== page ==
Cen­tinela prison pro­duces play­wrights

Imperial Valley Press - - FRONT PAGE - BY JULIO MO­RALES Staff Writer

SEELEY — A three-legged crime-fight­ing dog, street savvy spirit guide and a bor­der wall-build­ing pres­i­dent were among the cast of char­ac­ters who pop­u­lated the plays writ­ten and per­formed by Cen­tinela State Prison in­mates on Thursday.

Wal­ter Evans’ play, ti­tled “Beauty Is Brain Deep,” had as its pro­tag­o­nist an equally brainy and am­bi­tious Rus­sian model who wanted to help re­store her mother coun­try to its right­ful place atop the world’s hi­er­ar­chy. The play’s ref­er­ences to cur­rency mar­kets and me­dia ma­nip­u­la­tion were also overt ex­am­ples of Evans’ pas­sion for eco­nomics and pol­i­tics.

Had he not ended up in prison, he said he would have likely ended up work­ing on Wall Street or in Washington, D.C.

“I’m more of a square than the front I put on around here,” Evans said.

The in­mates’ plays were part of the Out of the Yard play­writ­ing pro­gram hosted by the non-profit San Diego-based Play­wrights Project, which aims to pro­mote arts at the fa­cil­ity as a re­ha­bil­i­ta­tive mea­sure. The 10 short plays per­formed Thursday by C Yard in­mates and vis­it­ing pro­fes­sional ac­tors capped 10 weeks of 2 1/2-hour classes where in­mates worked with the non-profit’s teach­ing artists to ready their plays for the stage.

As part of the Out of the Yard pro­gram, in­mates were in­structed to de­velop short plays that have char­ac­ters striv­ing to ob­tain some­thing mean­ing­ful and tan­gi­ble that re­mains tempt­ingly be­yond their reach.

Such nar­ra­tives are what a typ­i­cal au­di­ence can re­late to eas­ily, said Ce­celia Kuoma, Play­wrights Project ex­ec­u­tive di­rec­tor.

“It taps into our hu­man­ity,” Kuoma said.

In­deed, the in­mates’ plays on Thursday spanned a wide range of themes, from tales of redemp­tion, loss and re­gret, to un­re­quited love, com­mu­nity and pa­tri­o­tism. Talk­ing dogs, plan­ets and ghosts were also thrown in for added ef­fect.

“Cheese Heist,” a three­act play by in­mate Keith Fuller, was an ob­vi­ous crowd pleaser.

Its en­sem­ble cast in­cluded the up­start crim­i­nal rat Squeeks and his ag­ing crime boss Whitey, played by pro­fes­sional ac­tors, and Tails and Fibs, played by in­mates.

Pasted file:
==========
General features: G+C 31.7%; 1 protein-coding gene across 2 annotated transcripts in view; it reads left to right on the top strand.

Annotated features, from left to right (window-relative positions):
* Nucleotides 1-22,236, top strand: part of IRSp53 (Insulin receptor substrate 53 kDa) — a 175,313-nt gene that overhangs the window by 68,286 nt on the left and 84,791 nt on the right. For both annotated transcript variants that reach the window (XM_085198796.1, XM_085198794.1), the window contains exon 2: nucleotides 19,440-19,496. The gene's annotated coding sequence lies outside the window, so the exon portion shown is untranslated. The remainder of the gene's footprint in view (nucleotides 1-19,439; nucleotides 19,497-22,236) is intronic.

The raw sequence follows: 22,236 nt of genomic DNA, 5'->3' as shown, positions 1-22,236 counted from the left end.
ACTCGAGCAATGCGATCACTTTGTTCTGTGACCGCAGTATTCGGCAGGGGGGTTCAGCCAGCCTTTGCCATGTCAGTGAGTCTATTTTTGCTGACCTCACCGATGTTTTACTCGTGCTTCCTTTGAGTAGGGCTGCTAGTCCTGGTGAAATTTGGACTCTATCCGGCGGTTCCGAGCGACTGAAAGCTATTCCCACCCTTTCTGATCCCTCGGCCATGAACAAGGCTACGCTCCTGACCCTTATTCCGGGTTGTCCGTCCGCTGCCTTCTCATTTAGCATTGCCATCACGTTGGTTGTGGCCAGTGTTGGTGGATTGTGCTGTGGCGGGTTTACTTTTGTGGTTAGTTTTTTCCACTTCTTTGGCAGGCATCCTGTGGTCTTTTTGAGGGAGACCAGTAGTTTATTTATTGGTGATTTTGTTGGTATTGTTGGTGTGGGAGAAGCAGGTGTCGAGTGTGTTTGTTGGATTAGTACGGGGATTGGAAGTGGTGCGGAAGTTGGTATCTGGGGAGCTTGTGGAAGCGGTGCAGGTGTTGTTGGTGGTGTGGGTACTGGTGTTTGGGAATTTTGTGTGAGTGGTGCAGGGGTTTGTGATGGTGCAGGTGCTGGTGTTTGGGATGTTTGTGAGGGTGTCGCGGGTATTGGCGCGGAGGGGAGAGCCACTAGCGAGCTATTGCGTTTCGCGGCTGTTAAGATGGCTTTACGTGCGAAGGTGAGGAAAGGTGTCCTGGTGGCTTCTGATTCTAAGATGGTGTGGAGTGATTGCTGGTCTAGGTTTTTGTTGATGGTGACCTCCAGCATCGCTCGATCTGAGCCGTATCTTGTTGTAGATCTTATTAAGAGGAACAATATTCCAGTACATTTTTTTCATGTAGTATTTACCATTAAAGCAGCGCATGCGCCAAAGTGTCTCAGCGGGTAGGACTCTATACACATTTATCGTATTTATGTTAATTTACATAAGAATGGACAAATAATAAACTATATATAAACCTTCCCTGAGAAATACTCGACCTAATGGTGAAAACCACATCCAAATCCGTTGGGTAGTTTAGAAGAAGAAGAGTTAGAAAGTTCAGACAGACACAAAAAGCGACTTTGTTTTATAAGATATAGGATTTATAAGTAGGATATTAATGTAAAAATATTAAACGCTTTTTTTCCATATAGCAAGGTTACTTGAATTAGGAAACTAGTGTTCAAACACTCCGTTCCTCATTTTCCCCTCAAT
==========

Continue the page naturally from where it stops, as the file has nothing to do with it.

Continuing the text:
More than just a comedic crime ca­per, “Cheese Heist” fol­lowed Squeeks as he tran­si­tioned from a young crim­i­nal to Whitey’s suc­ces­sor and fi­nally to a le­git­i­mate busi­ness­man and com­mu­nity bene­fac­tor.

“I just sat on my bed and made it up,” Fuller said. “It comes kind of easy for me be­cause I al­ready write.”

A fan of the ur­ban fic­tion genre, Fuller said he is close to fin­ish­ing a novel of his own about a street­wise char­ac­ter called Machi­avelli Capone whose re­lease from prison presents him with a whole new set of chal­lenges.

“But in the end, ev­ery­thing works out,” Fuller said.

Thursday’s per­for­mances marked the first time that pro­gram par­tic­i­pants were able to use one of the fa­cil­ity’s rel­a­tively spa­cious vis­i­ta­tion rooms, as well as have a cou­ple mem­bers of the pub­lic in at­ten­dance.

The play­writ­ing pro­gram’s in­volve­ment was also made pos­si­ble by grant funds that have be­come in­creas­ingly avail­able as a re­sult of voter-ap­proved Propo­si­tion 57, said Ken Phillips, Cen­tinela State Prison com­mu­nity re­source man­ager.

“That en­sures we can have a bet­ter va­ri­ety of pro­grams for the in­mates,” Phillips said.

Fol­low­ing Thursday’s per­for­mances, a ques­tion-and-an­swer ses­sion was held be­tween the play­writ­ing in­mates and the non-profit’s in­struc­tors and vis­it­ing ac­tors.

When in­mates were asked about the ben­e­fits of their par­tic­i­pa­tion, Dmitri Hawkins jok­ingly said he was sur­prised to find out he was so tal­ented.

Hawkins, whose “Beau­ti­ful Strug­gle” play pro­filed the life of a re­formed gang mem­ber at­tempt­ing to start a new life and raise a child, said the pro­gram fur­ther helped hone his de­sire to write an au­to­bi­og­ra­phy.

“It was pretty much a starter step,” Hawkins said.

Cen­tinela State Prison in­mates par­tic­i­pat­ing in the fa­cil­ity’s Out of the Yard play­writ­ing pro­gram read di­a­logue aloud dur­ing a play per­for­mance on Thursday. JULIO MO­RALES PHOTO

A Cen­tinela State Prison in­mate takes a bow af­ter his play was per­formed as part of the fa­cil­ity’s Out of the Yard play­writ­ing pro­gram on Thursday. JULIO MO­RALES PHOTO

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